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A yellow banner with black stripes bearing the word “divestment” in all capital letters.

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Divestment is a bad idea: detrimental financially, ineffective as policy and unsound ethically. Here is why.

The Meaning and History of Divestment

Divestment means excising certain investments from endowments. Arising in the late 1970s, the first demands for divestment in U.S. higher education aimed to force the South African government to end apartheid. By 1988, about 155 colleges, or 4 percent of all colleges and universities, agreed to do so.

In 2011, climate activists began calling for colleges and universities to divest from fossil fuel companies, with some success. Starting in 2022, a few universities agreed to divest from Russian assets in order to support Ukraine.

Today, pro-Palestinian protesters on campuses have demanded that colleges and universities divest from businesses said to profit from the war in Gaza, including companies linked to Israel. Trustees of some institutions have agreed to consider divesting.

The Importance of Endowment

Endowment comprises the funds, or financial capital, owned by colleges and universities and invested to provide annual income for the institution in perpetuity. This current understanding of endowment and appreciation of its importance emerged in the early twentieth century, as explained in our recent book.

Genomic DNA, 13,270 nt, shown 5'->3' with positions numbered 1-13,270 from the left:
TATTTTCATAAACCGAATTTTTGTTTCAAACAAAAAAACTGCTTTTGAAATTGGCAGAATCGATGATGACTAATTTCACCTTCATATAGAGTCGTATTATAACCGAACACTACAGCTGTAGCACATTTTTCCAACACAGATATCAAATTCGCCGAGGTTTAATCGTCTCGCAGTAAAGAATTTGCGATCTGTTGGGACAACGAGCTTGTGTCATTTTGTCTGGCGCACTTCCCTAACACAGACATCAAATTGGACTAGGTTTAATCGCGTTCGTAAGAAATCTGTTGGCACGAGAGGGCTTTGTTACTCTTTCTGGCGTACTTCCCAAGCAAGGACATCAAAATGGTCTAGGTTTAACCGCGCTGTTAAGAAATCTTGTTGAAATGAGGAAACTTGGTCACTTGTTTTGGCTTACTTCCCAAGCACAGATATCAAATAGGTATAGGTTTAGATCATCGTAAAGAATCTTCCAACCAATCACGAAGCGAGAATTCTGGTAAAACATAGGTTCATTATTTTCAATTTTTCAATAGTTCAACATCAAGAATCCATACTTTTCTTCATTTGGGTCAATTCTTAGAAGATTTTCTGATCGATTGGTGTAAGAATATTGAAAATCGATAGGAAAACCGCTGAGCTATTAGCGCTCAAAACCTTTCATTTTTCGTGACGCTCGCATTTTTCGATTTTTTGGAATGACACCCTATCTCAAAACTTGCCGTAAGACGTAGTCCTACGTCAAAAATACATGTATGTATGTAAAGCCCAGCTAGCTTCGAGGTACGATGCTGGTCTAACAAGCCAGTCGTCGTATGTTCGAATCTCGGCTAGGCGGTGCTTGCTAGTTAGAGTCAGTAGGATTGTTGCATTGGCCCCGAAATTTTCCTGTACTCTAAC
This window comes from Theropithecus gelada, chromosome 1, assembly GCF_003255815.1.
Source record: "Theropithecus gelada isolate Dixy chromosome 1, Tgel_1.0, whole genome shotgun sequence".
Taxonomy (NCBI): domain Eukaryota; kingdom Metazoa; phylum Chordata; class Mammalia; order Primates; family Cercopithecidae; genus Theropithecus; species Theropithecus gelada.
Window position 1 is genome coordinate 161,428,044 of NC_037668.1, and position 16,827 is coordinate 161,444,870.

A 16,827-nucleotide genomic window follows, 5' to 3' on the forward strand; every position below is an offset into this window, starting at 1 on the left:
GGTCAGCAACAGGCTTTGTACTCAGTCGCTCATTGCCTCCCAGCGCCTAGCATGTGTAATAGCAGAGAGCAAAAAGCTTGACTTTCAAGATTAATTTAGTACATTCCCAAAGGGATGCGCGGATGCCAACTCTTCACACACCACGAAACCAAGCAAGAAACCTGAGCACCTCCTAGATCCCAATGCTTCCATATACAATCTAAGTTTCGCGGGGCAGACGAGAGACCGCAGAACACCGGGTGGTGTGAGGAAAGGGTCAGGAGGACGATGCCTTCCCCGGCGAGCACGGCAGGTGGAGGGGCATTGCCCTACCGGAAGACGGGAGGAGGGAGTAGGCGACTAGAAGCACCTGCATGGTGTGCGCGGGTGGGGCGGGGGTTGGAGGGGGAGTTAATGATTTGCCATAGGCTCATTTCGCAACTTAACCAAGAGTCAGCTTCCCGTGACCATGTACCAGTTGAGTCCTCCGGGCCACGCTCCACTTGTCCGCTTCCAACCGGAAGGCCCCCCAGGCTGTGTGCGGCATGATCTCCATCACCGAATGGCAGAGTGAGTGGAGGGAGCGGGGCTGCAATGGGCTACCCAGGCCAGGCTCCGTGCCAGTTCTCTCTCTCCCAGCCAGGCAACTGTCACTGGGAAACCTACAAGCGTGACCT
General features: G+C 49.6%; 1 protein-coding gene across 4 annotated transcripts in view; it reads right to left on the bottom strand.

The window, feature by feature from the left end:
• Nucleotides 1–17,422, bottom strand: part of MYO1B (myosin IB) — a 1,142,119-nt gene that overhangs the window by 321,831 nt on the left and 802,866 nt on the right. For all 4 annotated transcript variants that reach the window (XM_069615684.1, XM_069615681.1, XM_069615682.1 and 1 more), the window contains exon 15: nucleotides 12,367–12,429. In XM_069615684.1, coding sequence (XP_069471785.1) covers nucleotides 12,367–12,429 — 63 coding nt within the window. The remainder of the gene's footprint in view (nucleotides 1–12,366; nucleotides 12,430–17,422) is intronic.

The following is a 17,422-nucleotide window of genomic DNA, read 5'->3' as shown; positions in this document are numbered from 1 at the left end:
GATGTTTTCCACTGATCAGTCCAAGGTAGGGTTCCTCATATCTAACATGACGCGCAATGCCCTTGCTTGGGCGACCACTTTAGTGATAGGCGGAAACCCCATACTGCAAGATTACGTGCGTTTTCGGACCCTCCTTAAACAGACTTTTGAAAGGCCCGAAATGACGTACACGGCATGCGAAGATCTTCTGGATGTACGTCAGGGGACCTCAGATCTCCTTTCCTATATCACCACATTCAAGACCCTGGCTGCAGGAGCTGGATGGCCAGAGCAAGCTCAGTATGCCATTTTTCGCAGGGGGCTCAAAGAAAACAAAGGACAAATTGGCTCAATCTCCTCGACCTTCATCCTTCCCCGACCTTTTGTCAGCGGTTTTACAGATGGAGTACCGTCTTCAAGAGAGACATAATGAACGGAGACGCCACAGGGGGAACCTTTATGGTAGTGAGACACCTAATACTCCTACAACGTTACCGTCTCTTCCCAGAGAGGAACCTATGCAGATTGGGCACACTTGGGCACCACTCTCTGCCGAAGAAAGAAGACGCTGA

Endowment confers important benefits by strengthening a college or university’s autonomy and flexibility in making decisions. Endowment also increases an institution’s capacity to weather economic downturns or social changes, such as declines in the number of college-aged students.

Endowments are sometimes described as “a savings account or retirement fund … for a university.” But these analogies are misleading because they imply that endowments may be spent, and the constituent investments easily manipulated. But this is not the case.

The Financial Detriments

Divestment exacts significant costs that are often unrecognized.

First, divesting from targeted businesses in response to current events often sacrifices prospective gains or entails financial losses. Investments in natural resources around the world may not yield returns for decades. Selling a lithium mine in Africa on short notice, for example, may incur a penalty or significant loss.